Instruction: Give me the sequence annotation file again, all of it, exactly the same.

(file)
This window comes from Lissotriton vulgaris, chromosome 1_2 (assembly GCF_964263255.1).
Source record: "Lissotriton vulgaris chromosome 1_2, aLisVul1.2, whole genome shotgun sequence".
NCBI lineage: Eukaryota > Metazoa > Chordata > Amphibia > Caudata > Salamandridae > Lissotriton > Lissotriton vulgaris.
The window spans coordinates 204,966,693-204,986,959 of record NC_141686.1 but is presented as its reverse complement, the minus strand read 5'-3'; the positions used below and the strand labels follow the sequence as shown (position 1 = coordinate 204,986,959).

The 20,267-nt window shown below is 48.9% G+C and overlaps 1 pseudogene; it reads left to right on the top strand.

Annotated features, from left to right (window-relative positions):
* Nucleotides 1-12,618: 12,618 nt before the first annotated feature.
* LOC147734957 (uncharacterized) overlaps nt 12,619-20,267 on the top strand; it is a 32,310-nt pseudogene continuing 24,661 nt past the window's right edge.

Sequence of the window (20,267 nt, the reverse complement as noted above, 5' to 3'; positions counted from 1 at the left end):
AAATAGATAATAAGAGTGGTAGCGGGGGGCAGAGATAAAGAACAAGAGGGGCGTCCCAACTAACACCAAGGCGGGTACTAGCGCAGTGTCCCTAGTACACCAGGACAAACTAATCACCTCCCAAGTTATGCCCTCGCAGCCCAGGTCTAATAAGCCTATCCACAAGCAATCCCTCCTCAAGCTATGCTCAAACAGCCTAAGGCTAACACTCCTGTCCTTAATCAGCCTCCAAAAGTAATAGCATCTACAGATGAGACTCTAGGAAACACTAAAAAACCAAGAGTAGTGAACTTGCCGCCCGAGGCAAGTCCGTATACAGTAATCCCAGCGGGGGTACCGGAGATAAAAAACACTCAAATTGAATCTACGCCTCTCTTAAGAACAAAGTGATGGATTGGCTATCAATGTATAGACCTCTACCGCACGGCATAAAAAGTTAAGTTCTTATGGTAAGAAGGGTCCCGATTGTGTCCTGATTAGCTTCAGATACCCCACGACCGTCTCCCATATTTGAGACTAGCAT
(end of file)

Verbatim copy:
This window comes from Lissotriton vulgaris, chromosome 1_2 (assembly GCF_964263255.1).
Source record: "Lissotriton vulgaris chromosome 1_2, aLisVul1.2, whole genome shotgun sequence".
NCBI lineage: Eukaryota > Metazoa > Chordata > Amphibia > Caudata > Salamandridae > Lissotriton > Lissotriton vulgaris.
The window spans coordinates 204,966,693-204,986,959 of record NC_141686.1 but is presented as its reverse complement, the minus strand read 5'-3'; the positions used below and the strand labels follow the sequence as shown (position 1 = coordinate 204,986,959).

The 20,267-nt window shown below is 48.9% G+C and overlaps 1 pseudogene; it reads left to right on the top strand.

Annotated features, from left to right (window-relative positions):
* Nucleotides 1-12,618: 12,618 nt before the first annotated feature.
* LOC147734957 (uncharacterized) overlaps nt 12,619-20,267 on the top strand; it is a 32,310-nt pseudogene continuing 24,661 nt past the window's right edge.

Sequence of the window (20,267 nt, the reverse complement as noted above, 5' to 3'; positions counted from 1 at the left end):
AAATAGATAATAAGAGTGGTAGCGGGGGGCAGAGATAAAGAACAAGAGGGGCGTCCCAACTAACACCAAGGCGGGTACTAGCGCAGTGTCCCTAGTACACCAGGACAAACTAATCACCTCCCAAGTTATGCCCTCGCAGCCCAGGTCTAATAAGCCTATCCACAAGCAATCCCTCCTCAAGCTATGCTCAAACAGCCTAAGGCTAACACTCCTGTCCTTAATCAGCCTCCAAAAGTAATAGCATCTACAGATGAGACTCTAGGAAACACTAAAAAACCAAGAGTAGTGAACTTGCCGCCCGAGGCAAGTCCGTATACAGTAATCCCAGCGGGGGTACCGGAGATAAAAAACACTCAAATTGAATCTACGCCTCTCTTAAGAACAAAGTGATGGATTGGCTATCAATGTATAGACCTCTACCGCACGGCATAAAAAGTTAAGTTCTTATGGTAAGAAGGGTCCCGATTGTGTCCTGATTAGCTTCAGATACCCCACGACCGTCTCCCATATTTGAGACTAGCAT